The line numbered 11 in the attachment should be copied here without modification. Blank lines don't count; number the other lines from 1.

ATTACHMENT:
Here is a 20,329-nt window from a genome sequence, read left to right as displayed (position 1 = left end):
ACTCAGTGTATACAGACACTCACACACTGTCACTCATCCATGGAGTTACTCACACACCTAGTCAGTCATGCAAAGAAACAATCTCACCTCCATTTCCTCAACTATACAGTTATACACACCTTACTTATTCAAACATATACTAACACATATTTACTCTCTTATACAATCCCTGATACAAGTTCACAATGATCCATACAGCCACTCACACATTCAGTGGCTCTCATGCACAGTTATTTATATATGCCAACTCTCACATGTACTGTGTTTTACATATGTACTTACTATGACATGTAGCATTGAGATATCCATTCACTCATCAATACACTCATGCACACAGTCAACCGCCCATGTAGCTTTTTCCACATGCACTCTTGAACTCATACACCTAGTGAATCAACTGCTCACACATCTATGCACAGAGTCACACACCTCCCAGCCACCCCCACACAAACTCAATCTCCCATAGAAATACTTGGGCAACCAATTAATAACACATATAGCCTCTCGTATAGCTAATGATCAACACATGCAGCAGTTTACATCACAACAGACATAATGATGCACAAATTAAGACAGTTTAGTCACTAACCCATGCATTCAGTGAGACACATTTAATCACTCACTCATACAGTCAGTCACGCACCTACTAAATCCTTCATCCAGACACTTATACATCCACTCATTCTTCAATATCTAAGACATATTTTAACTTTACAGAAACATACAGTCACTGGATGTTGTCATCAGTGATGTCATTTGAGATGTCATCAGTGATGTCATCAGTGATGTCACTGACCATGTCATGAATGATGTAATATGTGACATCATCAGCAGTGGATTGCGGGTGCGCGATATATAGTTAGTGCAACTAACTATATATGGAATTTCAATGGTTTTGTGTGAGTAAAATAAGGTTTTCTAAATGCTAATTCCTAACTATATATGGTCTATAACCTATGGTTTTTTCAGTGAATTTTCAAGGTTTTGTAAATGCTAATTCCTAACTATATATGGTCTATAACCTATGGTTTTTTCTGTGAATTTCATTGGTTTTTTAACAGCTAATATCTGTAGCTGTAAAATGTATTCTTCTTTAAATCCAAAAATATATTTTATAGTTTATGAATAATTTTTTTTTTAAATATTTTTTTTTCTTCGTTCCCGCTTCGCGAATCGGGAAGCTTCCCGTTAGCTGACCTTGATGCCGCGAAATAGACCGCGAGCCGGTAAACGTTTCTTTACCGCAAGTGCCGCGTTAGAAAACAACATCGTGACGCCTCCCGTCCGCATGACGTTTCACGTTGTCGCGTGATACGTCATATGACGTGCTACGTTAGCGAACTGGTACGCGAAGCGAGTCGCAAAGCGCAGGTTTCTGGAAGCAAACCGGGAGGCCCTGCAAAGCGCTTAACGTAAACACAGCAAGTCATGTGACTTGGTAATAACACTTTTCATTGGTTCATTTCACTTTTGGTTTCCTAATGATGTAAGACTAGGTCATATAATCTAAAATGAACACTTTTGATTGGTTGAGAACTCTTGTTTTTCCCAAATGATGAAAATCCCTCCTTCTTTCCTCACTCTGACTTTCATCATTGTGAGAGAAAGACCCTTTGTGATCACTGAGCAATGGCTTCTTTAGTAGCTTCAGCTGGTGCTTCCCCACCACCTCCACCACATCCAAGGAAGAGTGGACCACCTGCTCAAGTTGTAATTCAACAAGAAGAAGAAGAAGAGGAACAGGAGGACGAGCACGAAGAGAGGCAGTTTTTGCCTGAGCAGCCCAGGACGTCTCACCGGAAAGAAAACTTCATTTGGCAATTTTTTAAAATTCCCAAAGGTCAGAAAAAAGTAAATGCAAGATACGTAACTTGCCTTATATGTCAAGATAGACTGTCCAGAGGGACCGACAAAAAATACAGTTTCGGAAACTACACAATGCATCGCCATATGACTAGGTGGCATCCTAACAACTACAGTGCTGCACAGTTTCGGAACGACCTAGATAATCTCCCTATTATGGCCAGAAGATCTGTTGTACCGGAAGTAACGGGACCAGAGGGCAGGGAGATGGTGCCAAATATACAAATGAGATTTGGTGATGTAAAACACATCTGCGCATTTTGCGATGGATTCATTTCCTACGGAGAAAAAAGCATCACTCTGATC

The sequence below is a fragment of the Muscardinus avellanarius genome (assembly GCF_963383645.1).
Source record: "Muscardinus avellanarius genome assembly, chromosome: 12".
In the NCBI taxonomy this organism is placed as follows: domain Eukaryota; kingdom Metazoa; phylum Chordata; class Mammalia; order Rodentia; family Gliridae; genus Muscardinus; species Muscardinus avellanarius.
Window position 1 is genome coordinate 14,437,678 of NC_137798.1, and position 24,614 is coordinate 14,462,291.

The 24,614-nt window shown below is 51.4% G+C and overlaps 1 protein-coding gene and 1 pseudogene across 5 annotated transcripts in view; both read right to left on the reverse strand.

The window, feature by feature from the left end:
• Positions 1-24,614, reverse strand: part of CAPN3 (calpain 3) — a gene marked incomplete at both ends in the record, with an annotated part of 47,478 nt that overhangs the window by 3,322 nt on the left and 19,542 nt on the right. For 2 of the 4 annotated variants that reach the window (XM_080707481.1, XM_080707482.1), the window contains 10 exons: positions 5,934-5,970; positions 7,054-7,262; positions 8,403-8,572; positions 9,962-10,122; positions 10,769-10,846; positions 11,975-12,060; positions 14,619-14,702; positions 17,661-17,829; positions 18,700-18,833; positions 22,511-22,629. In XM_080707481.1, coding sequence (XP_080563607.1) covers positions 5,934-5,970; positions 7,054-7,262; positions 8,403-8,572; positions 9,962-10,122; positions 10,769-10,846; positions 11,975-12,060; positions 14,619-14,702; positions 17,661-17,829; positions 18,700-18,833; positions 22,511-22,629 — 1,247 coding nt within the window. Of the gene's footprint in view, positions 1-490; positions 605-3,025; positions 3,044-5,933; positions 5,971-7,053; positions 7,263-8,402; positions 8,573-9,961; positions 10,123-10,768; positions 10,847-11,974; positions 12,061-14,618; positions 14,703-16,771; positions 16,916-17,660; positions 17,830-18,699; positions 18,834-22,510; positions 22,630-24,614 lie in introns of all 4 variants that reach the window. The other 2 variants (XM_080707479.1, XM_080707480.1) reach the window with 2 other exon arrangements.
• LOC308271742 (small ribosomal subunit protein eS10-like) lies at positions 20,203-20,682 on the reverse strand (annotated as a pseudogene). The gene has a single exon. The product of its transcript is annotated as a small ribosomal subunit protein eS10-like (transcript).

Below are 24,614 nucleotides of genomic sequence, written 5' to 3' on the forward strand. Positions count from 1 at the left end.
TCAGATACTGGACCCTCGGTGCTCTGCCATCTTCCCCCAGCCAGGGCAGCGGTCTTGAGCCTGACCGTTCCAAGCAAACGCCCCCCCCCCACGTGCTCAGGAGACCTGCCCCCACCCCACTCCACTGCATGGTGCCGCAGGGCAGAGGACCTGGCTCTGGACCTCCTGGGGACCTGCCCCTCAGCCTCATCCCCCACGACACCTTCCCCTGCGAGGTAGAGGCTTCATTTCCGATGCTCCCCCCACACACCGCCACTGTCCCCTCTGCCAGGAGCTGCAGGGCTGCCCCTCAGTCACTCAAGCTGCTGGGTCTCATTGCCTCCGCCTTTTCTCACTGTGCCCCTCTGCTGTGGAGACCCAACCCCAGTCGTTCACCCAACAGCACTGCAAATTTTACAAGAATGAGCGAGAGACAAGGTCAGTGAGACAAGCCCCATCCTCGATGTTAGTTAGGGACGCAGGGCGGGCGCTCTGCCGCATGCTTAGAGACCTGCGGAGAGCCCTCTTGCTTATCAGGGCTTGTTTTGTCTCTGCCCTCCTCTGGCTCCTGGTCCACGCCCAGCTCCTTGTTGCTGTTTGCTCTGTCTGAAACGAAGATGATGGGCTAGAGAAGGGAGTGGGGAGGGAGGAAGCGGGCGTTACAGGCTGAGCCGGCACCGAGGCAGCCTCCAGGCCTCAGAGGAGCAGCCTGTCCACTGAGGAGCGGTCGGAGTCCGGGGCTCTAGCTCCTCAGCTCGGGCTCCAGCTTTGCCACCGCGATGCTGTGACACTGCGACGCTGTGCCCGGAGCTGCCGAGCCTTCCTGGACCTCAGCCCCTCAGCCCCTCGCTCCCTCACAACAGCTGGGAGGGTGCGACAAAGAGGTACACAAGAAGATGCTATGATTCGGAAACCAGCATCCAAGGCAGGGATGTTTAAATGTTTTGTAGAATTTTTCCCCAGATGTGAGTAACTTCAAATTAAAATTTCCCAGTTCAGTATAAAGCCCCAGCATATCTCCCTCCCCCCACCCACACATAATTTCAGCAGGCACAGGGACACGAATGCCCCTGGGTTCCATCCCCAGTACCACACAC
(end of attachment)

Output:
Below are 24,614 nucleotides of genomic sequence, written 5' to 3' on the forward strand. Positions count from 1 at the left end.